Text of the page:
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# Classification of Solid Figures

## Identify and count sides/vertices of prisms, cylinders, cones

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Classifying Solid Figures

Mack is building a garden for his mother. He wants to put in pentagonal stones to decorate the area. In order to make the best arrangement, he needs to find the number of faces and edges in a pentagonal prism. How many faces and edges are there in a pentagonal prism?

In this concept, you will learn how to classify solid figures by identifying faces, edges and vertices.

### Solid Figures

Solid figures are shapes that exist in three-dimensional space. Unlike plane figures, which have only length and width, solid figures have length, width, and height. Let’s take a look at identifying solid figures.

Here are three different prisms. Each figure has two common congruent bases and these bases are hexagons, pentagons and triangles. The sides of each figure are made up of rectangles. You name these figures according to the base: a hexagonal prism, a pentagonal prism and a triangular prism. Notice that the key with prisms is that the sides are rectangles.

Another type of solid figure is called a pyramid. A pyramid has a base and triangular sides that meet at a single vertex. You identify a pyramid according to its base.

Here are some pyramids.

There are other solid figures too that have circles in them. See below a cylinder, a cone, and a sphere.

Solid figures have faces, edges and vertices. You can use the number of faces, edges and vertices to identify the solid figures.

A face is the flat side of a solid figure. Faces are in the form of plane shapes, such as triangles, rectangles, and pentagons. An edge is the place where two faces meet. Edges are straight; they cannot be curved. Vertices or a vertex is the point where edges meet.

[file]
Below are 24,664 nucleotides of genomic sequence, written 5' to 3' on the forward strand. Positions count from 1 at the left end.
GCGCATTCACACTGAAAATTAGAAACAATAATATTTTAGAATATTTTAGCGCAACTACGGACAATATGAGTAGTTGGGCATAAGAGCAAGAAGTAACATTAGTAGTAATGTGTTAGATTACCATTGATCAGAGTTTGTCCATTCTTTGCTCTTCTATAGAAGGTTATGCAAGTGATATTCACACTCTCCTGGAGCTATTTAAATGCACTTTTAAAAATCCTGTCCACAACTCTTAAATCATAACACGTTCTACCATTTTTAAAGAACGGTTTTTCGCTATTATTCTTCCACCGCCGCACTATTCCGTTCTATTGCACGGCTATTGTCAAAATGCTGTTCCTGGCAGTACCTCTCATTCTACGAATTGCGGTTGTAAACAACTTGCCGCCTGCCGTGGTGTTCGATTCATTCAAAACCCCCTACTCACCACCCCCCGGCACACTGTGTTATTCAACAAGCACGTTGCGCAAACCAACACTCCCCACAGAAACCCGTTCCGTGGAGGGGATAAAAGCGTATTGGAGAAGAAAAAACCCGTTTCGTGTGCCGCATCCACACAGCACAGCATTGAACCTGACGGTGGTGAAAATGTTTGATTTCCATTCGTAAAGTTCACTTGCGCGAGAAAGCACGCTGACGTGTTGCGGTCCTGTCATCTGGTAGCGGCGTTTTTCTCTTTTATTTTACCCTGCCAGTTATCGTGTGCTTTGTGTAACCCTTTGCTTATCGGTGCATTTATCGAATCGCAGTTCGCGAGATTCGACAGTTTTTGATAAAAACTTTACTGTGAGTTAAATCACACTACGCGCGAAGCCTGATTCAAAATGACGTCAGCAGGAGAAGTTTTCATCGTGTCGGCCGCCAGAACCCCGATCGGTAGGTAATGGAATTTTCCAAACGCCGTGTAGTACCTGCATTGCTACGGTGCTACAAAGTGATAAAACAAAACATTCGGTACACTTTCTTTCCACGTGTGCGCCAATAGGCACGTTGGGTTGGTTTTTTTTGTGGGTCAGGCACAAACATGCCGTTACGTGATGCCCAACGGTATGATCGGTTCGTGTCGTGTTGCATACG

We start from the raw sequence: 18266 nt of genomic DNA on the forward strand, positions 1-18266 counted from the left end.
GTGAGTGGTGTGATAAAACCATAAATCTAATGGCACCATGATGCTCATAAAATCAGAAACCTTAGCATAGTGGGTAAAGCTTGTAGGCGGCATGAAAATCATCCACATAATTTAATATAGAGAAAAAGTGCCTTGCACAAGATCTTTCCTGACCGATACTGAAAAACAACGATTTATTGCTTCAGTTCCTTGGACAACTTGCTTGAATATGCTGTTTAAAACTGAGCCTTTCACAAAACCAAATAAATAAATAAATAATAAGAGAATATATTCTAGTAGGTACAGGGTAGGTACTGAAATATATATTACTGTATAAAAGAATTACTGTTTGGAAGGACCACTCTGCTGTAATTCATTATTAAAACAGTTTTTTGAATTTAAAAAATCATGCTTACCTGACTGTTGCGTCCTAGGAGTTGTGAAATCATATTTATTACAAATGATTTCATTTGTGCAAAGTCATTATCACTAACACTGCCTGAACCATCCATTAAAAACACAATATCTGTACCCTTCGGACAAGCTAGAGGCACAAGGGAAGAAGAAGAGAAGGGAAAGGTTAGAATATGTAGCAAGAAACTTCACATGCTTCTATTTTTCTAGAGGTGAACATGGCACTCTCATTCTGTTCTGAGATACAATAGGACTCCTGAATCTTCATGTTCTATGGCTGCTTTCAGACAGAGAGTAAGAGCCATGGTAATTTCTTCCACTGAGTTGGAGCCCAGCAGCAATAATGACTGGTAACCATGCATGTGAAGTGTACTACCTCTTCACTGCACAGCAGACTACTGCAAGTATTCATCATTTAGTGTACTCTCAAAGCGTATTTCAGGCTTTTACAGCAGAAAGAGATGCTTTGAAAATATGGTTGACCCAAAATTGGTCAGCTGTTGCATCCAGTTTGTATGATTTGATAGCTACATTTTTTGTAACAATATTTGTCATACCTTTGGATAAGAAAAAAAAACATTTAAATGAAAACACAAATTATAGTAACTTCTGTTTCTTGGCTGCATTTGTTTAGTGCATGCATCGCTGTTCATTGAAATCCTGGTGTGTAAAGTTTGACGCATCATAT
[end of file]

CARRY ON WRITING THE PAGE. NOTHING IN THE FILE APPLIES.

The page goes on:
You can identify the three parts of a solid by looking at the following diagram.

Once you know how to identify the faces, edges and vertices of a solid, you can count them too.

Let’s look at an example.

How many faces, edges, and vertices does the figure below have?

First, let’s count the faces. Remember, each face is a flat plane shape. In this figure, the bases, or top and bottom, are hexagons and the sides are all rectangles. There are six faces around the sides and two bases. This figure has eight faces in all.

Next, let’s count the edges where each face meets another. There are six around the top hexagon where it meets each side, and six more around the bottom hexagon where it meets each side. And there are six more where each side meets another. This figure has 18 edges.

Then, let’s find the vertices. Remember, a vertex is like a corner. This figure has six corners, or vertices, on the top and six on the bottom. This figure has twelve vertices in all.

You can count faces, edges and vertices of all the solids. This information can also help us to classify them. If you think about prisms and pyramids, you can think about the number of edges, faces and vertices.

However, if you think about a sphere, a cone and a cylinder, you will notice that faces, edges and vertices don’t apply to all of these.

Let’s look at a chart to help us classify solid figures according to their faces, edges and vertices.

 Figure Name Number of Faces Number of Edges Number of Vertices sphere 0 0 0 cone 1 0 0 cylinder 2 0 0 triangle pyramid 4 6 4 square pyramid 5 8 5 prism at least 5 at least 9 at least 6

Let’s look at an example.

Draw a triangular prism.

First, you know that a triangular prism has two bases shaped like triangles. To draw the triangular prism, let’s begin by drawing its base.

Next, let’s draw the side that is facing toward the front. You know that a prism has rectangular sides that are all the same height. You also know that the bottom edge of the rectangular side connects to one edge of the base, so you can draw the rectangular face attached to the base.

Notice that the top face is exactly the same size and shape as the base, only it is connected to a top edge of the rectangular side. Imagine you could slide the base triangle up and put it on top of the rectangle.